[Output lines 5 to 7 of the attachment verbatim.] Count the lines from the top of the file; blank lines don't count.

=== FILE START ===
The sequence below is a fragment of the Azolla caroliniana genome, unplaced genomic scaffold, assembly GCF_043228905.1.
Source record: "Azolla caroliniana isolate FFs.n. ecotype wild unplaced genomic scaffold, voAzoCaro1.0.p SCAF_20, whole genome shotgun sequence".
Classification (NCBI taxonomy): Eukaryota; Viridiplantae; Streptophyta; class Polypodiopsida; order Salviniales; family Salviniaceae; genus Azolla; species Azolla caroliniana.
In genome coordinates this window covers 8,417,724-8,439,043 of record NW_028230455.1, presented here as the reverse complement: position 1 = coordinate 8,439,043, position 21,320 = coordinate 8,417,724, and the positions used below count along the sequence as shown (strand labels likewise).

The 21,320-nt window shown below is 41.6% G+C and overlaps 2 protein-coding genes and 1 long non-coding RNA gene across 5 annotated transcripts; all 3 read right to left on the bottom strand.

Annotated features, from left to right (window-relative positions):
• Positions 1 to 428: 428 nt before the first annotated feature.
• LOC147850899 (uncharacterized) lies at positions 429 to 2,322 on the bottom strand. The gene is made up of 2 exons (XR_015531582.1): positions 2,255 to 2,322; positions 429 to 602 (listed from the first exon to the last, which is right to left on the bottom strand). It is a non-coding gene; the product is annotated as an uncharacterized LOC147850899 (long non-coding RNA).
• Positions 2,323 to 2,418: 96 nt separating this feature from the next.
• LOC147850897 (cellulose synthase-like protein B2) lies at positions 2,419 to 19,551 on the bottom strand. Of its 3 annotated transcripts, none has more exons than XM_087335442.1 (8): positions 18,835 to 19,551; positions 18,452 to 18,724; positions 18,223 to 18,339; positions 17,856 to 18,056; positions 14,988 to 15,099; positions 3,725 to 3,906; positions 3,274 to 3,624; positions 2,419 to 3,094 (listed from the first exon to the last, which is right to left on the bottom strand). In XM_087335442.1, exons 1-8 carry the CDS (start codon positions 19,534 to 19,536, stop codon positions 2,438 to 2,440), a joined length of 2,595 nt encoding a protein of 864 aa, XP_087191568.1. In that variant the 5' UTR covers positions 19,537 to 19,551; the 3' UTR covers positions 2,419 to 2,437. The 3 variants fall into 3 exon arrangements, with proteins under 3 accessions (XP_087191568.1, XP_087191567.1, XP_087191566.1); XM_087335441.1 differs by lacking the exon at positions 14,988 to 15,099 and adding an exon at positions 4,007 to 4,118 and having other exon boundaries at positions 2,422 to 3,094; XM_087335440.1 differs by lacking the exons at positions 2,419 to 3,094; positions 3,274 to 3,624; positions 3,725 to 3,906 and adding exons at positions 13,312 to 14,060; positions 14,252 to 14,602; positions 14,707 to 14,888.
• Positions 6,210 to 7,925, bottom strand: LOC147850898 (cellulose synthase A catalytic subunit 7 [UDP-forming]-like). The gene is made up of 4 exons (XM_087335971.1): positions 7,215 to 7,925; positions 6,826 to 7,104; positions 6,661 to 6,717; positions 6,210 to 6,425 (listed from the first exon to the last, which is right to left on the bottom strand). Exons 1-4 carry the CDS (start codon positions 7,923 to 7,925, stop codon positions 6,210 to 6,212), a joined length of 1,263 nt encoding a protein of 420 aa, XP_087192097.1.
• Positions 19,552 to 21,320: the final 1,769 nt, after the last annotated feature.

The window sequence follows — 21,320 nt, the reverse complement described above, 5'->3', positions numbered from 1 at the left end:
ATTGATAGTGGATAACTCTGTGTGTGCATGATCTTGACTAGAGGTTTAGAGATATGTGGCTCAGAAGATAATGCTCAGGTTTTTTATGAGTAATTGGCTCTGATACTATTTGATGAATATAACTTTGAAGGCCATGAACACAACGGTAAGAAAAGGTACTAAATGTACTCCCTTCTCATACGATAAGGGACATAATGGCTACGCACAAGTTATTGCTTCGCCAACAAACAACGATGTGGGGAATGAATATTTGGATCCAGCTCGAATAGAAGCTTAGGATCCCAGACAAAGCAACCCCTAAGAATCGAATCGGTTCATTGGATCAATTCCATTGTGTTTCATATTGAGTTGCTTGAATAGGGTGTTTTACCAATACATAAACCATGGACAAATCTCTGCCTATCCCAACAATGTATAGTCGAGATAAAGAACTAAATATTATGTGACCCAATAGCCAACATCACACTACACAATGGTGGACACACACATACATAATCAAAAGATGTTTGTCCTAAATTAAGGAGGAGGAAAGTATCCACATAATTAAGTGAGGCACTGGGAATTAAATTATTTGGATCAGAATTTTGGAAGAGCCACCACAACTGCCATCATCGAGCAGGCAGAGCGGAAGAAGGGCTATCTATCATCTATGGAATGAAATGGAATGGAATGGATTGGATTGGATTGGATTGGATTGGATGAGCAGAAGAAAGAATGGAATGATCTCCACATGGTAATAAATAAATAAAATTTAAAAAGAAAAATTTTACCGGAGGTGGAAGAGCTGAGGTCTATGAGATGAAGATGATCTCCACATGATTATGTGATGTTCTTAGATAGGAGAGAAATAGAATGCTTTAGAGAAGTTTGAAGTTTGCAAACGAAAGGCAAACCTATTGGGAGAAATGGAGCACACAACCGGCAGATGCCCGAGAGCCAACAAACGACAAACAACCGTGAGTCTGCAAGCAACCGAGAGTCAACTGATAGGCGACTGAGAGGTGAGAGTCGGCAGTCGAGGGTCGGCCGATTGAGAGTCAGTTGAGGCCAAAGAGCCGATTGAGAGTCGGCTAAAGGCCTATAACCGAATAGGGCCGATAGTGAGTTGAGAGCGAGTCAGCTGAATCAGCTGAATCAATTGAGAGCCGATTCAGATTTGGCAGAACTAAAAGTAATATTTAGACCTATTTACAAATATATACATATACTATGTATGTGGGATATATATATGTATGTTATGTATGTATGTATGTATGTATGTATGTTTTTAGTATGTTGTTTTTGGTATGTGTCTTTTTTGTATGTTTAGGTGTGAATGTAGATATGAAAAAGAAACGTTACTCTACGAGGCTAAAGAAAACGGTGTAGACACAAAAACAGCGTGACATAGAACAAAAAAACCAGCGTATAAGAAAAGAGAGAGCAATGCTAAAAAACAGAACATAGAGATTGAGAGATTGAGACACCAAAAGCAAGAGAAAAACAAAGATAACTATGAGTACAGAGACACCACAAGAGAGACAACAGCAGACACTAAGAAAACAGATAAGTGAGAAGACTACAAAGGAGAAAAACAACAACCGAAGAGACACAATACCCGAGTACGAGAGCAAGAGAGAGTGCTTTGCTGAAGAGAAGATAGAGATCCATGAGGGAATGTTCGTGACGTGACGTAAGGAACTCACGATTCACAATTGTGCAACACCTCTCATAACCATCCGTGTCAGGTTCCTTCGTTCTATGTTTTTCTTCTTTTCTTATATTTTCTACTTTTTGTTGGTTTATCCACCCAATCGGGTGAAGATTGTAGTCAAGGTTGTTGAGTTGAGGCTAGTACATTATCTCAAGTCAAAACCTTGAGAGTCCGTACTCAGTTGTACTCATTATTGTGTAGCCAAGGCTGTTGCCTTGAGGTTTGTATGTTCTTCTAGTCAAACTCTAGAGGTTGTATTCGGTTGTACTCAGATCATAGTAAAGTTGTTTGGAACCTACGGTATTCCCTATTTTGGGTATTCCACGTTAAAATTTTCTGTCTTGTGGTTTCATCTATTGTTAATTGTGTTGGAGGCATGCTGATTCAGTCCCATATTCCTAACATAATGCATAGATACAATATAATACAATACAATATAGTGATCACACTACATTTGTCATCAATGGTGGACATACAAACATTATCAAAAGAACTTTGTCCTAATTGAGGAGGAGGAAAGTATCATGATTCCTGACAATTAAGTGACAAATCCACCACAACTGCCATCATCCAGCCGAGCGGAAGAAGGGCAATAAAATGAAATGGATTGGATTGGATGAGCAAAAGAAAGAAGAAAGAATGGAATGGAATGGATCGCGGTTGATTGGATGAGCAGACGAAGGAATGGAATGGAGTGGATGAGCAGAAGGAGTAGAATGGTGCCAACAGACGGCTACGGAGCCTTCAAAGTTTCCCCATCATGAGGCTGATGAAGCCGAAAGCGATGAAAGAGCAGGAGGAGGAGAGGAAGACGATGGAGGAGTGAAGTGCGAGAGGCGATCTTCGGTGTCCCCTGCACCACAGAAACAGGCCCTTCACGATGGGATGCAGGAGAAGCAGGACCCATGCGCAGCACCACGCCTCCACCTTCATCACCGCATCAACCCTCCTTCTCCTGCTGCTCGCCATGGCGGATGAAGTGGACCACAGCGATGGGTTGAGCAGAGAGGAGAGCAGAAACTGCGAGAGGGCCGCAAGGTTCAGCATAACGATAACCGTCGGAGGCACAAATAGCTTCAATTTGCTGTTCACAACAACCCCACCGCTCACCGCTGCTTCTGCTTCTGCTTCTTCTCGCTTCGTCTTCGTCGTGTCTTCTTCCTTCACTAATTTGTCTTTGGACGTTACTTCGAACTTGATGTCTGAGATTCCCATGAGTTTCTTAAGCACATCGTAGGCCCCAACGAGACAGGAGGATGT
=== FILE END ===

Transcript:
The 21,320-nt window shown below is 41.6% G+C and overlaps 2 protein-coding genes and 1 long non-coding RNA gene across 5 annotated transcripts; all 3 read right to left on the bottom strand.

Annotated features, from left to right (window-relative positions):
• Positions 1 to 428: 428 nt before the first annotated feature.